“Forward thinking doesn’t just come with age. It comes with practice and experience. That’s why some twenty-two-year-olds are incredibly self-possessed, future-oriented people who already know how to face the unknown, while some thirty-four-year-olds still have brains that run the other way.”

“Feeling better doesn’t come from avoiding adulthood, it comes from investing in adulthood.”

Why is Reading Books About Becoming an Adult Important?

As some of the books mentioned explain, maturity comes through knowledge and experience, rather than with age. Reading books is one way to take responsibility for your own maturation and life by extension. What are some of the benefits of Reading about becoming an adult?

Reduce Stress

When you are worried about your future and are unsure about your path and your growth, it is a highly stressful experience. Reading books like those above can reinforce the fact that we are all struggling. We all have our demons. We all have insecurities. This truth is reassuring and calming. It allows us all to focus on solving one problem at a time without being overwhelmed.

Improve Knowledge

As Think Again by Adam grant makes clear, there are always ways to update and improve our knowledge. To read books of any kind is to be open to development and new ideas. When you think in this way, you can build on what you are to become more capable in the future. This is crucial for proper development and becoming an adult.

Enhance Emotional Intelligence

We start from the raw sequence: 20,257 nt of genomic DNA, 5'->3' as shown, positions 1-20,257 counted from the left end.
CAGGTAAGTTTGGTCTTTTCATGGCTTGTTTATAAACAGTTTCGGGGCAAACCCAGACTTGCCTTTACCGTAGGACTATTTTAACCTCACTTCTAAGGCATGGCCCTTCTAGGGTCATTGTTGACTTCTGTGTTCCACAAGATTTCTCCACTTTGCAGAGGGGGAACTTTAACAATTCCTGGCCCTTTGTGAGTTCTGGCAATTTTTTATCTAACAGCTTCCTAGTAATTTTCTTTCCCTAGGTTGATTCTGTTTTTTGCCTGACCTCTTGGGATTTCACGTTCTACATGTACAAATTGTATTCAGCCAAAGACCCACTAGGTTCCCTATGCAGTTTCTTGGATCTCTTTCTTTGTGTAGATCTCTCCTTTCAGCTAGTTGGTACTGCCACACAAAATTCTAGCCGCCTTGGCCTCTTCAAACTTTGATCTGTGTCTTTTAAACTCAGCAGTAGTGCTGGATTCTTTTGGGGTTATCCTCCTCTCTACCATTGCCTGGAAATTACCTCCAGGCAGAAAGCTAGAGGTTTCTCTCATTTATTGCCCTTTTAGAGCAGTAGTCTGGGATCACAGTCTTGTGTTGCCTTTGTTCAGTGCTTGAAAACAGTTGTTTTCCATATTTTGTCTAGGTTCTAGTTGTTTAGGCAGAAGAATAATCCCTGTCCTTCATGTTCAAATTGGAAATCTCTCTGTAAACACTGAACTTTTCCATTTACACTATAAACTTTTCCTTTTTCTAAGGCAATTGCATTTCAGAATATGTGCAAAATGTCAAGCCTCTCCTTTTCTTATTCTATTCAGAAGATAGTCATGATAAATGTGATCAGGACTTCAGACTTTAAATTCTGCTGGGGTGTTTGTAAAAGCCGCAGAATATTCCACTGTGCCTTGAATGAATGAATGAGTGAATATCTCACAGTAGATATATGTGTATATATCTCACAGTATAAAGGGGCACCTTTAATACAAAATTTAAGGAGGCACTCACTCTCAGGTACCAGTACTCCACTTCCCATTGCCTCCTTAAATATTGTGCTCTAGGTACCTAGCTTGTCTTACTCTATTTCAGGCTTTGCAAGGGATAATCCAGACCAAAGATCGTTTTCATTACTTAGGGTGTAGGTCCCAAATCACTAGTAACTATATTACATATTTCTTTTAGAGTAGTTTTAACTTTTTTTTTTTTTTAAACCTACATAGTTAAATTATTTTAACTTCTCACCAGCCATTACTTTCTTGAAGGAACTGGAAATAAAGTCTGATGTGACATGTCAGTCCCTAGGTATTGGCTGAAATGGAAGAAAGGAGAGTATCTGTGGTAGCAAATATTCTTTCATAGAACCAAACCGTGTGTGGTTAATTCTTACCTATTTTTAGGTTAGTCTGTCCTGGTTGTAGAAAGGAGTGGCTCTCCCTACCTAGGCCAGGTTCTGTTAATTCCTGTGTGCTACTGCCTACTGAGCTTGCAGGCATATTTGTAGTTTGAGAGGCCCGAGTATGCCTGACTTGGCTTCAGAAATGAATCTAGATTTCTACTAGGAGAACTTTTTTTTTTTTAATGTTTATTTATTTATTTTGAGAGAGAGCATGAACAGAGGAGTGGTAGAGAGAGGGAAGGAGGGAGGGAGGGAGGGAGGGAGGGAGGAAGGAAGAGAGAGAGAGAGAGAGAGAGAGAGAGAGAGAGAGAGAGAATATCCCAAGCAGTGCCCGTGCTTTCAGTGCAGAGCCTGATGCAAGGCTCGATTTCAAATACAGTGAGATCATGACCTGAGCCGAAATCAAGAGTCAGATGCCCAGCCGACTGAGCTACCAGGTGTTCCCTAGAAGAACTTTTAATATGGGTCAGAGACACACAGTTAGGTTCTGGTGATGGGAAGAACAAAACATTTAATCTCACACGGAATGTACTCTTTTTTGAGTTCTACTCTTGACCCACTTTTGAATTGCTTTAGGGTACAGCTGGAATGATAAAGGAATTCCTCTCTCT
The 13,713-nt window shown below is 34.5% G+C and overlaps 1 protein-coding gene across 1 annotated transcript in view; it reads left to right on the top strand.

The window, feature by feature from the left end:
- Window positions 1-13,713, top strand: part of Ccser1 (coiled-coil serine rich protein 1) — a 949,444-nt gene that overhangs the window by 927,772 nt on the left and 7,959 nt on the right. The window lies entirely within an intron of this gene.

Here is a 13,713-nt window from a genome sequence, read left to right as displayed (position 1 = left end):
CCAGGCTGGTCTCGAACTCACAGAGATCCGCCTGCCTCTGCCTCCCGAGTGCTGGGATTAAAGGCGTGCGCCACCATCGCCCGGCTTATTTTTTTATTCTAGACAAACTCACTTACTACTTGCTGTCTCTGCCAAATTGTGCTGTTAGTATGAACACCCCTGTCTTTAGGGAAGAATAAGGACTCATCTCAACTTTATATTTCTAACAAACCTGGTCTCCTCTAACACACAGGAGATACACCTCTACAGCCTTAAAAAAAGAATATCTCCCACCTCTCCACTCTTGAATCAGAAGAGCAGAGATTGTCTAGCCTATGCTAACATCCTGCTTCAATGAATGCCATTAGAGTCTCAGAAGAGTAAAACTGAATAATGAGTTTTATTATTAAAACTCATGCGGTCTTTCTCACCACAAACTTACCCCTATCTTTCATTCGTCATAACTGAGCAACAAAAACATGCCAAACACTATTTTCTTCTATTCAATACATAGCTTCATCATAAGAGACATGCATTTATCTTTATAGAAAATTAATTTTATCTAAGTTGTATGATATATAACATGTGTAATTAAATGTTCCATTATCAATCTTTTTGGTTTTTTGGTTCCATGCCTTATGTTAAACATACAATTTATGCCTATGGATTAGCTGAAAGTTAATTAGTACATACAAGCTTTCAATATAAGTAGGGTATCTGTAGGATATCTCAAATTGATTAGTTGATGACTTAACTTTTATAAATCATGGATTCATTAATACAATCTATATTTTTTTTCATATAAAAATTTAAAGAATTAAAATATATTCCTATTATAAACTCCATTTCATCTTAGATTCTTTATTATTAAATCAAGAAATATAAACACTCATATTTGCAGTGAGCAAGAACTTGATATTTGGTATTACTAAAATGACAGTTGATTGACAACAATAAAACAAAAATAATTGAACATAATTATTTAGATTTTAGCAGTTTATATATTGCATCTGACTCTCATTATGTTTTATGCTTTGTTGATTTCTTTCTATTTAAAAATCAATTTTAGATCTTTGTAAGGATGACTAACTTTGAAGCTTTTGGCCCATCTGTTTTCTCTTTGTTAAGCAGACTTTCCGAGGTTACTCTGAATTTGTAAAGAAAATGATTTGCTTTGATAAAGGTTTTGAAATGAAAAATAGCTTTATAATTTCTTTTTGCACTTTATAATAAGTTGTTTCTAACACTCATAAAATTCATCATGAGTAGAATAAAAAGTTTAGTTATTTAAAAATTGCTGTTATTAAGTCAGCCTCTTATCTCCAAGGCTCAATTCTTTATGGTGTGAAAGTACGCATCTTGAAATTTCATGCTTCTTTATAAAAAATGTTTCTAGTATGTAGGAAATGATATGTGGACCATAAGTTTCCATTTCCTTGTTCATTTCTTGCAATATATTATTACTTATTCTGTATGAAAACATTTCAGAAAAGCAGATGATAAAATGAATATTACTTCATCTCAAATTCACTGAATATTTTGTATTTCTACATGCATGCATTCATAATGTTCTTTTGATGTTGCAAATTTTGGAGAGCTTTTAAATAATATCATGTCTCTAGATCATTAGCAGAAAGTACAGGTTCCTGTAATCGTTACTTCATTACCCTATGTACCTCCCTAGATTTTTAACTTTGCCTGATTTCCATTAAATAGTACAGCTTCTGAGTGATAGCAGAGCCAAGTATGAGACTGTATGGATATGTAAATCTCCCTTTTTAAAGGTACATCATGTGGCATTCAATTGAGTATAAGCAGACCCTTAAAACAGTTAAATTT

Some of the authors in this list talk frankly and open right up about awful things that have happened in their own lives. Reading such things helps us to understand that we are not alone in our struggle, but it also affects our levels of empathy and allows us to share the pain of others. When we all feel like we have struggles that we are working through, we all feel connected and have more time for each other.


Becoming an adult is difficult, multidimensional and unavoidable. It is like an unsolvable equation that we all have to do our best to figure out. My hope is that some of these book recommendations will be of genuine assistance to you in your own life, so that you can mature into the best most capable human that is possible. That way, you can go on to make an impact and leave behind a positive legacy. I know you can do it!

Enjoyed this article? Check out some of our others:

Can Courage Exist Without Fear?

99 Affirmations For Achieving Your Goals

10 Best Books About Courage For Adults